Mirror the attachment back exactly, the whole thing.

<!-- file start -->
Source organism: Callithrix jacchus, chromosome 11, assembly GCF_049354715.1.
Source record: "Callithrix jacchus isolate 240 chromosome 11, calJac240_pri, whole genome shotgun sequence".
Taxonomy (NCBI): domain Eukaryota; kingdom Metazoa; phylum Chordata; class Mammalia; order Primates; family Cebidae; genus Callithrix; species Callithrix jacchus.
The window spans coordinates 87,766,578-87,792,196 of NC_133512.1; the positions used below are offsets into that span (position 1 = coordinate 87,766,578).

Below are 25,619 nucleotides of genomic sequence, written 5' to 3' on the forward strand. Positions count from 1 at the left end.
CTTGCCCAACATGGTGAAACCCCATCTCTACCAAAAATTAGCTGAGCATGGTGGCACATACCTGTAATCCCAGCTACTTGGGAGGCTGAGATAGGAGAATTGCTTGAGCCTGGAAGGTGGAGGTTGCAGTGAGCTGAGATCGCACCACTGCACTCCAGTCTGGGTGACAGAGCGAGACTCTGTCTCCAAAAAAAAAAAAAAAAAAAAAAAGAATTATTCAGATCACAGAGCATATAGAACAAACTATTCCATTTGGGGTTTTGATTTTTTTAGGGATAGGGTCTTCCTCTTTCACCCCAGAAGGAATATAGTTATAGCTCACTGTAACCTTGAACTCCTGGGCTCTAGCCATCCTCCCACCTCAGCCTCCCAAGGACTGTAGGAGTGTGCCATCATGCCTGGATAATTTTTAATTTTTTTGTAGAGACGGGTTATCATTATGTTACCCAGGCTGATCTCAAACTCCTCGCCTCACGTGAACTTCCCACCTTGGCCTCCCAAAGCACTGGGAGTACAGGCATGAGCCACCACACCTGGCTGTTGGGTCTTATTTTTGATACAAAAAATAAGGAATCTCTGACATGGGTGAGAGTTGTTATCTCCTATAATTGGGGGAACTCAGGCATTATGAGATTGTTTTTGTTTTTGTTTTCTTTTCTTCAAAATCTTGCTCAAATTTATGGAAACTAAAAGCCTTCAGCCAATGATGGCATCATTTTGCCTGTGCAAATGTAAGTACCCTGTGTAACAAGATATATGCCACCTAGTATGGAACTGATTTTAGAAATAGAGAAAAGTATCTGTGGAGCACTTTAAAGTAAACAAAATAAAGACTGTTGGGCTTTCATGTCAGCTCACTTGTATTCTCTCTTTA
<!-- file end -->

Source organism: Callithrix jacchus, chromosome 11, assembly GCF_049354715.1.
Source record: "Callithrix jacchus isolate 240 chromosome 11, calJac240_pri, whole genome shotgun sequence".
Taxonomy (NCBI): domain Eukaryota; kingdom Metazoa; phylum Chordata; class Mammalia; order Primates; family Cebidae; genus Callithrix; species Callithrix jacchus.
The window spans coordinates 87,766,578-87,792,196 of NC_133512.1; the positions used below are offsets into that span (position 1 = coordinate 87,766,578).

Below are 25,619 nucleotides of genomic sequence, written 5' to 3' on the forward strand. Positions count from 1 at the left end.
CTTGCCCAACATGGTGAAACCCCATCTCTACCAAAAATTAGCTGAGCATGGTGGCACATACCTGTAATCCCAGCTACTTGGGAGGCTGAGATAGGAGAATTGCTTGAGCCTGGAAGGTGGAGGTTGCAGTGAGCTGAGATCGCACCACTGCACTCCAGTCTGGGTGACAGAGCGAGACTCTGTCTCCAAAAAAAAAAAAAAAAAAAAAAAGAATTATTCAGATCACAGAGCATATAGAACAAACTATTCCATTTGGGGTTTTGATTTTTTTAGGGATAGGGTCTTCCTCTTTCACCCCAGAAGGAATATAGTTATAGCTCACTGTAACCTTGAACTCCTGGGCTCTAGCCATCCTCCCACCTCAGCCTCCCAAGGACTGTAGGAGTGTGCCATCATGCCTGGATAATTTTTAATTTTTTTGTAGAGACGGGTTATCATTATGTTACCCAGGCTGATCTCAAACTCCTCGCCTCACGTGAACTTCCCACCTTGGCCTCCCAAAGCACTGGGAGTACAGGCATGAGCCACCACACCTGGCTGTTGGGTCTTATTTTTGATACAAAAAATAAGGAATCTCTGACATGGGTGAGAGTTGTTATCTCCTATAATTGGGGGAACTCAGGCATTATGAGATTGTTTTTGTTTTTGTTTTCTTTTCTTCAAAATCTTGCTCAAATTTATGGAAACTAAAAGCCTTCAGCCAATGATGGCATCATTTTGCCTGTGCAAATGTAAGTACCCTGTGTAACAAGATATATGCCACCTAGTATGGAACTGATTTTAGAAATAGAGAAAAGTATCTGTGGAGCACTTTAAAGTAAACAAAATAAAGACTGTTGGGCTTTCATGTCAGCTCACTTGTATTCTCTCTTTA